Tag-arkiv: learning

Gamifying Digestion II, the Game! Video log 9

Does gamification inspire 12 year olds to want know more about digestion? Can we make a game where sound is an essential part of the game’s dna? Do teenagers find our game design utterly boring?

See for yourself!

Check this video, and see 6th grade getting their senses awakened, and engage in our game:

So the game? In order to gamify the processe of chewing food and swallowing it, we made a sort of remix of the good old blind man’s buff, though in our version, EVERYONE is blindfolded. Here is the design:

  1. We have 2 kids who are “teeth”, 1 kid who is “tongue” (the only one who is NOT blindfolded), and the rest of the group are being divided into two groups, one consisting of “food”, and the other of “saliva”.
  2. The “food” teams up in pairs, holding arms. They want to find a “tooth”. Blindfolded, they listen for the sounds that the “teeth” make (making sounds with their knuckles.
  3. As soon as a “food” team has found a “tooth”, the “tooth” will break them a part.
  4.  Now the individual “food”s will listen for each their “saliva”, and as they find a “saliva”, “saliva + food” teams up, holding arms, raising their hands.
  5.  “Tongue”, being the only one who can see, detects the “food+saliva” couple, and guides them to the “esophagus”, – two rows of chairs or other furniture.
  6. When all the “food”s have found a “saliva”, and are seated in the “esophagus”, the game stops and “tongue” points out the winners. Applause!

After testing the game, two times with the class, we gave each of the 4 groups in the class the task of gamifying a part of digestion, drawing from our example. The goal is to present a game for the class next week.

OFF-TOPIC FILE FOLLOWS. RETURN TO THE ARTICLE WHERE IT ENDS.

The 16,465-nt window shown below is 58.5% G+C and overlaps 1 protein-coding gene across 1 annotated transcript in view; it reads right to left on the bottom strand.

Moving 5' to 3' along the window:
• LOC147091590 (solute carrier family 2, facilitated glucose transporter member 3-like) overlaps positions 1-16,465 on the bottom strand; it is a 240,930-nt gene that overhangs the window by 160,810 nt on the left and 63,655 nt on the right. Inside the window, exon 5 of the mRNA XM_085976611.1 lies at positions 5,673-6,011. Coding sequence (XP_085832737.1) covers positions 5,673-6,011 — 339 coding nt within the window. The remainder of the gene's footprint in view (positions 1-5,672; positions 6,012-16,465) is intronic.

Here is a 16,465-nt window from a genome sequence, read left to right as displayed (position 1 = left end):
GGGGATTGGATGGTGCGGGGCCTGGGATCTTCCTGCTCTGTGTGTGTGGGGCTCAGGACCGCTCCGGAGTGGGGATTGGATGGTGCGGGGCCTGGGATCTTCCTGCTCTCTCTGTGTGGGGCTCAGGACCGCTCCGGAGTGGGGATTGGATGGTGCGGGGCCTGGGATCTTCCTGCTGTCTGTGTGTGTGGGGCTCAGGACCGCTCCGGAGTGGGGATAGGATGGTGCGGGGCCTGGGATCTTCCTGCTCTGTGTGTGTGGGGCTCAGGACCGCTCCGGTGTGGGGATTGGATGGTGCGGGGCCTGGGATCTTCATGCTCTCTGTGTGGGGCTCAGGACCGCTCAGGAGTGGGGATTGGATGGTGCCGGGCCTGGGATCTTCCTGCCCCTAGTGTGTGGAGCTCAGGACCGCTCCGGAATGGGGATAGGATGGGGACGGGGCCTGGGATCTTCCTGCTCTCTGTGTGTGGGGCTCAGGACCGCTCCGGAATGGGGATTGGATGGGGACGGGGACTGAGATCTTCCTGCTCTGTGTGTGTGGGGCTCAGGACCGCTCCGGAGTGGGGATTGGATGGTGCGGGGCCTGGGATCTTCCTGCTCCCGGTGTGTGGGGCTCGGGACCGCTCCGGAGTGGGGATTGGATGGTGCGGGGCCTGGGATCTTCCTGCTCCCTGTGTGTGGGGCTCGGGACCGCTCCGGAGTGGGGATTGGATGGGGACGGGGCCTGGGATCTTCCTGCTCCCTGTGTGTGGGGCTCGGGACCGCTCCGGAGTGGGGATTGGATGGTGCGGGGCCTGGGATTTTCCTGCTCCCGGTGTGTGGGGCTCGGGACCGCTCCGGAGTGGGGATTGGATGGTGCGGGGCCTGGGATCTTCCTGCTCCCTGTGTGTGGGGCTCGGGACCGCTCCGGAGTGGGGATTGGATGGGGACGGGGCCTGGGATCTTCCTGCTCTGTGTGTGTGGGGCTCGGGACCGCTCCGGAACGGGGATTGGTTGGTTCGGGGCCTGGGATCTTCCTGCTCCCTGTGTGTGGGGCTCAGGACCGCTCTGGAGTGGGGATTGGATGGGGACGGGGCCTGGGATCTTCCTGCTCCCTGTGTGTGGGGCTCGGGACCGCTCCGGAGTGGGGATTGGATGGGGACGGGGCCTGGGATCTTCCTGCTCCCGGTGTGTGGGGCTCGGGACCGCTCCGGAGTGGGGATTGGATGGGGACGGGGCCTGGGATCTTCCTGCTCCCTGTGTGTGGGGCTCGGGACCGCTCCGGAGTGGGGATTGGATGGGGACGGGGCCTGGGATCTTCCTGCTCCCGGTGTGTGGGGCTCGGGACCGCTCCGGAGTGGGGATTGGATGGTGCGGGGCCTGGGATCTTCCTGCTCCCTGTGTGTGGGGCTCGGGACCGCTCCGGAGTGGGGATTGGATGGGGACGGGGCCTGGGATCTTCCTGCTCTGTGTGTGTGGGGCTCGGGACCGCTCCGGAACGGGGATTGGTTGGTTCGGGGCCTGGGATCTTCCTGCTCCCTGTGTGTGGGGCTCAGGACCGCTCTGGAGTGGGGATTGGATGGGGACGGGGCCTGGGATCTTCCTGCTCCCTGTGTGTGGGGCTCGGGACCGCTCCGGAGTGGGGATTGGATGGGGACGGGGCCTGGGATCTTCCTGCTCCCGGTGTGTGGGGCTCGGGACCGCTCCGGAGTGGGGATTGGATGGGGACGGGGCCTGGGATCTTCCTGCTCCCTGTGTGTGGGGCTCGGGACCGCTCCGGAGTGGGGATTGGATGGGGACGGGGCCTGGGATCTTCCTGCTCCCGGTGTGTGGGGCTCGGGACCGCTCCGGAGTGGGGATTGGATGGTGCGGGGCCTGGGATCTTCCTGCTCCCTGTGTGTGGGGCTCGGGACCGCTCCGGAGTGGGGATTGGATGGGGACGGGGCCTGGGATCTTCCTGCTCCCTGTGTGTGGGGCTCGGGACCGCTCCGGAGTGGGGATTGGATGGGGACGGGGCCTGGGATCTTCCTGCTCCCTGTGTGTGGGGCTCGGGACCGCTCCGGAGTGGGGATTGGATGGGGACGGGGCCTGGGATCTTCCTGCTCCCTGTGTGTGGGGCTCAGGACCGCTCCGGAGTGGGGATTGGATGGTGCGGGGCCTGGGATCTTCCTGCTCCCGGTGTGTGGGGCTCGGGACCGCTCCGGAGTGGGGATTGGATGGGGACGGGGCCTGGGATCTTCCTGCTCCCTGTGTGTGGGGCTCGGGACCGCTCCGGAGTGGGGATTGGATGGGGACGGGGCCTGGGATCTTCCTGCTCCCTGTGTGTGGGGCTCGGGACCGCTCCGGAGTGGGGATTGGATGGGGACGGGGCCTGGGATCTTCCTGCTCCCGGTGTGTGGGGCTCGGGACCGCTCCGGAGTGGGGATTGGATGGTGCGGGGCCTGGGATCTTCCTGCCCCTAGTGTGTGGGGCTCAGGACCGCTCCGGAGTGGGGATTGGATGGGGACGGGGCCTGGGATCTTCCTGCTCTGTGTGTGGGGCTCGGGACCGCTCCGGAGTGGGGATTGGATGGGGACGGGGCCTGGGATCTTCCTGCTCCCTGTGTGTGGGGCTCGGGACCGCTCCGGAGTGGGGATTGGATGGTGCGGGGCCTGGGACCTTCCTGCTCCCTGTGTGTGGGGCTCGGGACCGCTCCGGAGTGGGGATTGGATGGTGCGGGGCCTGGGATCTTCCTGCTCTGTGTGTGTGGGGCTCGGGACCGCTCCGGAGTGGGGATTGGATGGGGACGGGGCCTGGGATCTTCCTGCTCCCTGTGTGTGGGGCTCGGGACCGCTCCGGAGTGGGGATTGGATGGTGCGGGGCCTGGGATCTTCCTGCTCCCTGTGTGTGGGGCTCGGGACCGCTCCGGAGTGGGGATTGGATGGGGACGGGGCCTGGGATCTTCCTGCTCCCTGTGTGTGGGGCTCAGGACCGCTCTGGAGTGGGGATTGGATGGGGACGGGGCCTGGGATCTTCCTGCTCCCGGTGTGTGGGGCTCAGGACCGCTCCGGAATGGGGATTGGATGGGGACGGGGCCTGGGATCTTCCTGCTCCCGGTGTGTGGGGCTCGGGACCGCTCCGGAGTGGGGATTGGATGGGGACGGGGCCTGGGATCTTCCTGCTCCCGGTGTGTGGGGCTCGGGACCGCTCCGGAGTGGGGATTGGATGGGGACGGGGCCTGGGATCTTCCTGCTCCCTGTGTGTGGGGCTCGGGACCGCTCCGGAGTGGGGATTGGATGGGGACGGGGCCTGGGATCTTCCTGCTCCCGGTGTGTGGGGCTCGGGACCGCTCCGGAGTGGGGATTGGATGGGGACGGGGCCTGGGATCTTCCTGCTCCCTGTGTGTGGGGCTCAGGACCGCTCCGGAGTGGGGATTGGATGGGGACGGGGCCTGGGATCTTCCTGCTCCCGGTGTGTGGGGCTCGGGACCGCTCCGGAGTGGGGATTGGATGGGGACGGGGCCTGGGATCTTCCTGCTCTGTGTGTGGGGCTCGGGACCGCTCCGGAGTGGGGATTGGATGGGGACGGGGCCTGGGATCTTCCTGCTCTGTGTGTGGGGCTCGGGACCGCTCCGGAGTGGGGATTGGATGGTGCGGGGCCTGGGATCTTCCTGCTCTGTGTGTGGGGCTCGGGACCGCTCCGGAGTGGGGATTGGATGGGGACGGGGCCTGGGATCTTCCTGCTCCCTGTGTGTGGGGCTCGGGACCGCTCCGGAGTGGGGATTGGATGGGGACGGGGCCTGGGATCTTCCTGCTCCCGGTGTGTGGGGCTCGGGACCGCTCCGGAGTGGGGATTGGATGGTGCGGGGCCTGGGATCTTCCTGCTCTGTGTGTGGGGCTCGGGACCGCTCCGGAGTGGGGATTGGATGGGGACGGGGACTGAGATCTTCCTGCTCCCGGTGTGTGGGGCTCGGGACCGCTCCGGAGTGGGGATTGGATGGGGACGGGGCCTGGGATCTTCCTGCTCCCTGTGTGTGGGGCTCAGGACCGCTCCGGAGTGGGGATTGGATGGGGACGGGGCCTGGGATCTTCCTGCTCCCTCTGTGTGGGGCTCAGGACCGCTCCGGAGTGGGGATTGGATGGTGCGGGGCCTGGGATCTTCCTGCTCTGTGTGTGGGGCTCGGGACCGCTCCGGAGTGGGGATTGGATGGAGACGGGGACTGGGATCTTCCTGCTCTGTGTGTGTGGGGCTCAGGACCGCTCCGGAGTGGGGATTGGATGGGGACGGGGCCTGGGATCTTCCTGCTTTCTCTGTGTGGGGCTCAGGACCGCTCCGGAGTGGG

Read more about Fonokolab at the innovation camp AFSNIT I here: https://www.facebook.com/events/660379303993613/

Read about the preparation for this session in our crew, and get a chance to watch an innovative process in a diverse team here.


Video log 5

Today, Monday 4th of November, we had a session with the team, at Café Sonja. The goal for the meeting was to prepare tomorrow’s workshop with the 18 pupils at Tove Ditlevsen Skole.

In the video you will be introduced to crew members Jaime, Kristine and Natalie, and you will hear about the development of the concepts for the innovation workshop. The introductory question was: how can we design a workshop were the kids combine a part of the digestion with a recycled material to build instruments. What criteria will  we set up and how can we make the pupils work according to these criteria?

As you will see, we decided to let go of the combination with the digestion parts and chose to design the workshop to only include working with the recycled materials and their sound.

And you will also see that we choose 3 criteria, setting up prizes for

  • the best sounding instrument,
  • the most durable instrument,
  • the instrument with most variation in the sound

Additionally we have designed a prize for the group that is best working as a group. AND an extra prize, open category, that can come in handy if one of the instruments doesn’t receive any prizes.

The concept that the class has been informed about since last week, preparing for Tuesday 5/11: The pupils are divided into four groups:

Group Part of digestion / scenography Recycled material
1 Preparation Metal
2 Mouth Hard plastic
3 Stomach Glass
4 Gut Paper

All pupils bring 1-2 pieces of recycled material on Tuesday according to their group’s category. Criteria of the materials:

  • it must be something that we throw out, ie. not angle iron and new paper, but, for example cans and phone bills.
  • the more common it is, the better, it should be easy to get much of it.
  • and so it must be clean!